In Japan, Shin Nihon has kept pace with technological advances in fermentation methods, and today the company is globally recognized for its expertise.
Shin Nihon is an expert in the two fermentation methods: Solid State Fermentation (SSF) and Deep Tank Fermentation (DTF for Deep Tank Fermentation).
Solid State Fermentation (SSF) is the traditional method for producing enzymes and was developed by Jokichi Takamine. Shin Nihon mainly produces enzymes through solid state fermentation from non-genetically modified strains. SSF produces a more complete range of enzymatic activities than that produced by DTF
Finally, Solid State Fermentation, as applied by Shin Nihon in Japan, makes it possible to produce very specific enzymes, even in small batches.
THE KEY PHASES IN SOLID STATE FERMENTATION (e.g. the KOJI PROCESS)
THE FERMENTATION PHASE
Micro-organisms such as Aspergillus oryzae are grown on substrates such as wheat bran. The inoculated substrate is then laid out on trays that are 4 to 5 cm in height. They are then placed in incubation chambers where air and temperature conditions are controlled.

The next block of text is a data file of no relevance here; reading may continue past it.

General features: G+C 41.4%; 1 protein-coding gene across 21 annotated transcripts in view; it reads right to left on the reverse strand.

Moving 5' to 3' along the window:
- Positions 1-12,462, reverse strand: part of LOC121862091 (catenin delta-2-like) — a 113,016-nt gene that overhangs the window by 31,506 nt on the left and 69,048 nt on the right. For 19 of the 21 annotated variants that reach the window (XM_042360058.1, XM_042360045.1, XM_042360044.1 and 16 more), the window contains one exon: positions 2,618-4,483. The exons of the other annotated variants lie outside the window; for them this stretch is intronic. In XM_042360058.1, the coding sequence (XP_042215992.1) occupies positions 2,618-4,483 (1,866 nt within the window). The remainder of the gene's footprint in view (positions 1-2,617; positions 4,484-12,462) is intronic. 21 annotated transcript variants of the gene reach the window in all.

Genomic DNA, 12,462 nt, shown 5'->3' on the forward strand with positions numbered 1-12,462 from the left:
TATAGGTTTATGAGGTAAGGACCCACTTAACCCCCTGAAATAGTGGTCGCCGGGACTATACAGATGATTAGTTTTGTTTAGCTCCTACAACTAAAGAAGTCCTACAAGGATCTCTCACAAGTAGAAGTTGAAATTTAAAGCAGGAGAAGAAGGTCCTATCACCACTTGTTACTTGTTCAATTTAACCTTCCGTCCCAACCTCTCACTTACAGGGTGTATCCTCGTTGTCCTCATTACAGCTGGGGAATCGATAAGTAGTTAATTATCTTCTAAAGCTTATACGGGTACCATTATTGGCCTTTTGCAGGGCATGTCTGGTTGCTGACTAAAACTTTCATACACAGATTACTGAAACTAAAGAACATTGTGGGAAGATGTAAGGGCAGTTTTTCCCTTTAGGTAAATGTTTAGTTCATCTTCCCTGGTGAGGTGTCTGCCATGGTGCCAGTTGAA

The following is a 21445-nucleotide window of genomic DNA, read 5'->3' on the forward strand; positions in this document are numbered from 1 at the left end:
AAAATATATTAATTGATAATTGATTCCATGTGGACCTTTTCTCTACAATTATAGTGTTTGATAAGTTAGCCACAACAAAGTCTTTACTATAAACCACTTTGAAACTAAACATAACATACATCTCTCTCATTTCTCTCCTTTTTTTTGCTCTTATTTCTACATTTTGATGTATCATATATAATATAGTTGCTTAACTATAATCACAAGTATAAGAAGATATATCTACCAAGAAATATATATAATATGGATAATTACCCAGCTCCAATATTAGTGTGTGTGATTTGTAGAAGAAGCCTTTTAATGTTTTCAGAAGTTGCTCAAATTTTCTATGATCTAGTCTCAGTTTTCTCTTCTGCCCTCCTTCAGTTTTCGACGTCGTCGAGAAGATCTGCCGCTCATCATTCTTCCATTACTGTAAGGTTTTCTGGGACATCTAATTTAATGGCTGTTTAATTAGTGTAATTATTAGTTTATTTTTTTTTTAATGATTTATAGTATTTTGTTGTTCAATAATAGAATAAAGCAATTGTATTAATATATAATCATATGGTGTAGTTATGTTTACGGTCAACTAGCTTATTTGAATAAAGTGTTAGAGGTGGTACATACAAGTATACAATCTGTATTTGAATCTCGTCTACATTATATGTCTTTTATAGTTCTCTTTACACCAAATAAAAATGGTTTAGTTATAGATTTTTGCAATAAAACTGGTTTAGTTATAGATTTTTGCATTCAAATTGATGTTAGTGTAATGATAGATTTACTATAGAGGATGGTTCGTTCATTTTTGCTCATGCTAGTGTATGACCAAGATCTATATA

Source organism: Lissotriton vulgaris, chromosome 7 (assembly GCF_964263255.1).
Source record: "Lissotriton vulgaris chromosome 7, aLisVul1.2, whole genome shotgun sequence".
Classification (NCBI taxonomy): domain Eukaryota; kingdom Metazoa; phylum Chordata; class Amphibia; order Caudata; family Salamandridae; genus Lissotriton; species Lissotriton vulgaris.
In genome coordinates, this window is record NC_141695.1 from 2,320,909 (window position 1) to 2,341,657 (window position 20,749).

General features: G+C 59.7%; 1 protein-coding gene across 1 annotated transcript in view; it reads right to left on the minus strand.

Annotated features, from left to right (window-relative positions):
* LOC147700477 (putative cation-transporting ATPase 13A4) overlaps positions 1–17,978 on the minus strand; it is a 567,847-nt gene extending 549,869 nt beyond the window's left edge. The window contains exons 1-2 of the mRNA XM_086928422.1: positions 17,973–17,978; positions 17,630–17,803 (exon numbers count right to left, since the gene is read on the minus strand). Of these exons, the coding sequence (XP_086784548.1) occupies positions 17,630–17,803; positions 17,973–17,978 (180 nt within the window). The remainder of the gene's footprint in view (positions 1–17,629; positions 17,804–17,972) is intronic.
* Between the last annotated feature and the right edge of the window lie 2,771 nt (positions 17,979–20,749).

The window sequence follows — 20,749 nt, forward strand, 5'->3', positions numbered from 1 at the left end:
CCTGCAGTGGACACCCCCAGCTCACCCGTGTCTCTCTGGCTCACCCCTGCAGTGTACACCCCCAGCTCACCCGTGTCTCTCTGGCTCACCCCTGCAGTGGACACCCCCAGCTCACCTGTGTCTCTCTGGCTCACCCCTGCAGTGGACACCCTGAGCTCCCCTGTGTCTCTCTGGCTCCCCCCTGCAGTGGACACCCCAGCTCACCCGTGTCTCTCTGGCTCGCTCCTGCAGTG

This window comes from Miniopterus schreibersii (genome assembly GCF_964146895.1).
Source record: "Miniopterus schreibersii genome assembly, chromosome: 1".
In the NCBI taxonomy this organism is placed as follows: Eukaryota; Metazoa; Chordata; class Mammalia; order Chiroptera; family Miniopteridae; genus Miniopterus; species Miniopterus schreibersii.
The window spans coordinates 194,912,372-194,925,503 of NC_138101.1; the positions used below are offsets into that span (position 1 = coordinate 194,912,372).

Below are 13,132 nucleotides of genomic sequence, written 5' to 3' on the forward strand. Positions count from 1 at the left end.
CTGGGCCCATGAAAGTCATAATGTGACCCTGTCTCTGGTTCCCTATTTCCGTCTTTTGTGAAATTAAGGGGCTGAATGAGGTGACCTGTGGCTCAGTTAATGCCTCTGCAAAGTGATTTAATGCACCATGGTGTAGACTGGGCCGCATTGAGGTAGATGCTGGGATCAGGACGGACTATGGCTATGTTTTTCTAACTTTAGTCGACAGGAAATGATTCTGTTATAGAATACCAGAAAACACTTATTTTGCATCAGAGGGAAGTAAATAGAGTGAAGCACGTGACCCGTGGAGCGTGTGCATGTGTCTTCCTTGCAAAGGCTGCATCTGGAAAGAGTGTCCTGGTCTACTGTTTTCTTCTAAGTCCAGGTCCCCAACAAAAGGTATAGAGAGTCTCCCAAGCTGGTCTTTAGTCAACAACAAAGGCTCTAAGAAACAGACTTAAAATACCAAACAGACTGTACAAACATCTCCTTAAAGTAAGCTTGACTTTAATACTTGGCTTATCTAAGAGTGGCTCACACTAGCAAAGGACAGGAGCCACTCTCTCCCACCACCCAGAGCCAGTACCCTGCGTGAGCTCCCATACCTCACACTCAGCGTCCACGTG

A significant mycelium develops on the substrate.
Non-soluble, the substrate acts as a physical foundation and nutritional source for the yeasts or fungi. The ideal substrate has all the nutrients required for growth
The size of the substrate particles is crucially important.
If they’re too small, they can form clusters, hindering the growth process.
If they’re too large, respiration and aeration are better, but the surface area of microbial action is reduced. Water activity (aw) is also an important parameter to control.
THE PURIFICATION PHASE
After fermentation, the enzymes are extracted with water from the substrate. The product is then concentrated and filtered. The filtrate can then be dried, blended or granulated depending on the request. Depending on their final use, enzymes come in liquid state, granules or powder.
Fermented foods (INRA)
Solid-state fermentation. Pandey, Ashok (2008, June 13). SciTopics. Retrieved February 16, 2010, from SCITOPICS
Genomics of Aspergillus oryzae: Learning from the History of Koji Mold and Exploration of Its Future. Masayuki Machida, Osamu Yamada, and Katsuya Gomi, DNA Res. 2008 August; 15(4): 173–183. NCBI